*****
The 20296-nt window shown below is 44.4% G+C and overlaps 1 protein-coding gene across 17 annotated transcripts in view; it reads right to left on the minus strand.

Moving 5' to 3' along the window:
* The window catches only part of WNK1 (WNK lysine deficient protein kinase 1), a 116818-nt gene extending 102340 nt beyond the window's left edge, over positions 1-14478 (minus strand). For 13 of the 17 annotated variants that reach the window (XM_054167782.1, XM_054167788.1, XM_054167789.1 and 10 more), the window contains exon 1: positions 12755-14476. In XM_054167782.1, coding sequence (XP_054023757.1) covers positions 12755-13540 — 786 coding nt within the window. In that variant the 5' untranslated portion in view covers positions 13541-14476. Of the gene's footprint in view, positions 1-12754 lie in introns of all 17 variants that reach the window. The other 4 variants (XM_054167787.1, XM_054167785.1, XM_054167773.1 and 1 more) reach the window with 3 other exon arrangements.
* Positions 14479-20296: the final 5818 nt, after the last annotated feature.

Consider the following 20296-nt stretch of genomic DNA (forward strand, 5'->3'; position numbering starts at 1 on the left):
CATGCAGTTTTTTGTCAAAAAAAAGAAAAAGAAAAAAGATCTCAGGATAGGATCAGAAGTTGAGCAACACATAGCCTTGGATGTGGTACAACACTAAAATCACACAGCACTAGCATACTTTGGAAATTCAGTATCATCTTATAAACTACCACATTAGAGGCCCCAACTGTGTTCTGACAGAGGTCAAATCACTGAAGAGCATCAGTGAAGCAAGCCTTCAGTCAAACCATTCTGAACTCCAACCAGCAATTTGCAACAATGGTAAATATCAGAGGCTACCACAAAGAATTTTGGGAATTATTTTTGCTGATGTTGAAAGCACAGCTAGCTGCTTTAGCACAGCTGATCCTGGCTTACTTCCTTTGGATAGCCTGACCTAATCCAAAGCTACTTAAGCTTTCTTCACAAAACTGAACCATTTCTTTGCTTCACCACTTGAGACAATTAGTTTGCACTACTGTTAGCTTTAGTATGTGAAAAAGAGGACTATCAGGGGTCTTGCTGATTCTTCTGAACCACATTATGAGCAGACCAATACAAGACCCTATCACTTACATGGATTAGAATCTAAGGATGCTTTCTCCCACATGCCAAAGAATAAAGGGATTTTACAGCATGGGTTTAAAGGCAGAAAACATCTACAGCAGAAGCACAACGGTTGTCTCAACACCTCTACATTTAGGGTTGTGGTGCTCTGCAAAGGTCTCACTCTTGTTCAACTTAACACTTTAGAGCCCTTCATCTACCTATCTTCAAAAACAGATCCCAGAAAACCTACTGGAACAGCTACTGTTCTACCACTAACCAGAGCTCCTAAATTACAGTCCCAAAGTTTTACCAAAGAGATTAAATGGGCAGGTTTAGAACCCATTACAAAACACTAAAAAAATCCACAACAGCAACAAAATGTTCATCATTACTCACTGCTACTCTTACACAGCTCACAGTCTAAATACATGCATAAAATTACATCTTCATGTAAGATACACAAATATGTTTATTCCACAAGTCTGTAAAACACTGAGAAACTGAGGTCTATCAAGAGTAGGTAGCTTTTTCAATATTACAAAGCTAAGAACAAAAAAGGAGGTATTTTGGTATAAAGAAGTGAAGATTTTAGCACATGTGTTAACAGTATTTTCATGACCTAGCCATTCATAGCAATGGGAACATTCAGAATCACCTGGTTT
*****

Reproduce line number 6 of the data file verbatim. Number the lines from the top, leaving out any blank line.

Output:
CATGCAGTTTTTTGTCAAAAAAAAGAAAAAGAAAAAAGATCTCAGGATAGGATCAGAAGTTGAGCAACACATAGCCTTGGATGTGGTACAACACTAAAATCACACAGCACTAGCATACTTTGGAAATTCAGTATCATCTTATAAACTACCACATTAGAGGCCCCAACTGTGTTCTGACAGAGGTCAAATCACTGAAGAGCATCAGTGAAGCAAGCCTTCAGTCAAACCATTCTGAACTCCAACCAGCAATTTGCAACAATGGTAAATATCAGAGGCTACCACAAAGAATTTTGGGAATTATTTTTGCTGATGTTGAAAGCACAGCTAGCTGCTTTAGCACAGCTGATCCTGGCTTACTTCCTTTGGATAGCCTGACCTAATCCAAAGCTACTTAAGCTTTCTTCACAAAACTGAACCATTTCTTTGCTTCACCACTTGAGACAATTAGTTTGCACTACTGTTAGCTTTAGTATGTGAAAAAGAGGACTATCAGGGGTCTTGCTGATTCTTCTGAACCACATTATGAGCAGACCAATACAAGACCCTATCACTTACATGGATTAGAATCTAAGGATGCTTTCTCCCACATGCCAAAGAATAAAGGGATTTTACAGCATGGGTTTAAAGGCAGAAAACATCTACAGCAGAAGCACAACGGTTGTCTCAACACCTCTACATTTAGGGTTGTGGTGCTCTGCAAAGGTCTCACTCTTGTTCAACTTAACACTTTAGAGCCCTTCATCTACCTATCTTCAAAAACAGATCCCAGAAAACCTACTGGAACAGCTACTGTTCTACCACTAACCAGAGCTCCTAAATTACAGTCCCAAAGTTTTACCAAAGAGATTAAATGGGCAGGTTTAGAACCCATTACAAAACACTAAAAAAATCCACAACAGCAACAAAATGTTCATCATTACTCACTGCTACTCTTACACAGCTCACAGTCTAAATACATGCATAAAATTACATCTTCATGTAAGATACACAAATATGTTTATTCCACAAGTCTGTAAAACACTGAGAAACTGAGGTCTATCAAGAGTAGGTAGCTTTTTCAATATTACAAAGCTAAGAACAAAAAAGGAGGTATTTTGGTATAAAGAAGTGAAGATTTTAGCACATGTGTTAACAGTATTTTCATGACCTAGCCATTCATAGCAATGGGAACATTCAGAATCACCTGGTTT